The Utah Education Network changes lives. UEN enables Utah high school students to take college courses via closed circuit television and the Internet. In a typical week several thousand students attend more than 200 electronically-delivered classes in most high schools and every college and university in the state. In the last school year students in 27 rural school districts earned 43,212 concurrent enrollment credits. This represents 1,440 annualized FTEs -- the equivalent of a small rural community college.
Those statistics tell only a part of the story. "Because of concurrent enrollment, six of our high school students will have earned associate degrees by the time they graduate, and they've qualified for New Century Scholarship that will pay 75% of Utah college tuition for the next two years," says Gordon Grimstead, principal of Tintic High School in the rural town of Eureka. "In essence, concurrent enrollment and the scholarships have allowed them to complete college at an accelerated and drastically reduced cost. Without UEN a college future is not realistic for our students." (Excerpted from Utah Education Network, a briefing paper on network services, impact and the future)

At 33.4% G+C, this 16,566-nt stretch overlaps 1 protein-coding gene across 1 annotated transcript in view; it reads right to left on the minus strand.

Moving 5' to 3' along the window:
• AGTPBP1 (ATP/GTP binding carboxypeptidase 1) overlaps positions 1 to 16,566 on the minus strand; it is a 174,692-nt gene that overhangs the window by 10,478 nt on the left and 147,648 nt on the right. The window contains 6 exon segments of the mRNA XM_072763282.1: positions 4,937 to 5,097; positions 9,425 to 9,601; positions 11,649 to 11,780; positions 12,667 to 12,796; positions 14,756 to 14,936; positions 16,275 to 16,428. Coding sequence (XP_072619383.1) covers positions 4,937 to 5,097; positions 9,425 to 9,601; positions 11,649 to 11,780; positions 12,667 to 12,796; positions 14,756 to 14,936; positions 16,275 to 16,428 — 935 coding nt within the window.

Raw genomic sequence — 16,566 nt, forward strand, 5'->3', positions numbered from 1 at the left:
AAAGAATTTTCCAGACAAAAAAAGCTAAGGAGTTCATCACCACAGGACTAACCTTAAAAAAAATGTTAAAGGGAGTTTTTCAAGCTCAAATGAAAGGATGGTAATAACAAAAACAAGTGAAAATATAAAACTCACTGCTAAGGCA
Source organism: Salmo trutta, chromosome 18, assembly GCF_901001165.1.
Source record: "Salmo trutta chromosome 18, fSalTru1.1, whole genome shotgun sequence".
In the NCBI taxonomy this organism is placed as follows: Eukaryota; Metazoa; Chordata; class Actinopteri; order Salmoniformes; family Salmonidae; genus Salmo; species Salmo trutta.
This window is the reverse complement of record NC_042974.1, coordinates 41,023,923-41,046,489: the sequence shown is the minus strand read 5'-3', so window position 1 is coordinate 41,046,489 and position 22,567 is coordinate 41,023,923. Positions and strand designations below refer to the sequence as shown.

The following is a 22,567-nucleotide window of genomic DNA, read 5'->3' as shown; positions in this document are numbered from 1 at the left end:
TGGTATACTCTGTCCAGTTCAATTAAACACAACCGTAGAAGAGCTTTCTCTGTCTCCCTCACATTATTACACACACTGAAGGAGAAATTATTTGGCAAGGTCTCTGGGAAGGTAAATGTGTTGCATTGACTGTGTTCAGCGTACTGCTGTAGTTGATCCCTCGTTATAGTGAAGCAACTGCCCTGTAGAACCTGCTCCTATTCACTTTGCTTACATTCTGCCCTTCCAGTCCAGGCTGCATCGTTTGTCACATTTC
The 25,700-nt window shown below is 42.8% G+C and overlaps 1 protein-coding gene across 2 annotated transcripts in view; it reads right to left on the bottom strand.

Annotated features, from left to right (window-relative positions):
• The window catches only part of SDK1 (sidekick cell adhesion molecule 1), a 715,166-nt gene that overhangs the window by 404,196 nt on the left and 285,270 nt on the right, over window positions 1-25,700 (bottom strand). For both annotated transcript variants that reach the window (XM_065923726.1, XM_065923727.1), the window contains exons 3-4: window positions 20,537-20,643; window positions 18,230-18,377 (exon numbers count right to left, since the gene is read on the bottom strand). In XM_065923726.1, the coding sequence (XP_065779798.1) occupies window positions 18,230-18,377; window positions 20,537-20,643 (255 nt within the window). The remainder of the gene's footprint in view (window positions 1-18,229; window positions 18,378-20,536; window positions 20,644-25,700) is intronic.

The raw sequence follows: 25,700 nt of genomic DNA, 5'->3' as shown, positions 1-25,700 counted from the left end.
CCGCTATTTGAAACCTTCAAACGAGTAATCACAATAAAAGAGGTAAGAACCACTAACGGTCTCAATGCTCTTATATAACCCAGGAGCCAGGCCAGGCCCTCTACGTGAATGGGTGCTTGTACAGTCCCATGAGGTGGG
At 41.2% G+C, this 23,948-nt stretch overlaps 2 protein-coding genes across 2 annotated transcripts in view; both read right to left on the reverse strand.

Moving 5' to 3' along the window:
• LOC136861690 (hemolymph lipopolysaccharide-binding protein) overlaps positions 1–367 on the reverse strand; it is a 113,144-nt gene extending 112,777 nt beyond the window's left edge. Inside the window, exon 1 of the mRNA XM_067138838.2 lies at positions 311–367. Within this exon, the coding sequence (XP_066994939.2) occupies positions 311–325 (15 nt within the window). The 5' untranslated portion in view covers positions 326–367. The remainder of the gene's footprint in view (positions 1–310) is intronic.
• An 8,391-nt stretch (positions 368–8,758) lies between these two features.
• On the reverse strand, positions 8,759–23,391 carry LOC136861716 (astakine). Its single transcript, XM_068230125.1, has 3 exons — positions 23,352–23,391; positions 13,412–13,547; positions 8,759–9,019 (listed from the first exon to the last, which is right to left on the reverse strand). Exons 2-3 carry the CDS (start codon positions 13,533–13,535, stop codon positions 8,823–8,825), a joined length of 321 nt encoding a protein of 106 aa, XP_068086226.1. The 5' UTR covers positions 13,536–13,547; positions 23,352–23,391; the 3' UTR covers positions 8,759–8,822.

"He mobilized the English language and sent it into battle to steady his fellow countrymen and hearten those Europeans upon whom the long dark night of tyranny had descended." --Edward R. Murrow (1908 - 1965), On Winston Churchill, 1954
Found while looking for something else: The "No Significant Difference Phenomenon"
Leaving Dry Canyon 03/14/2003 approx 1:15 p.m.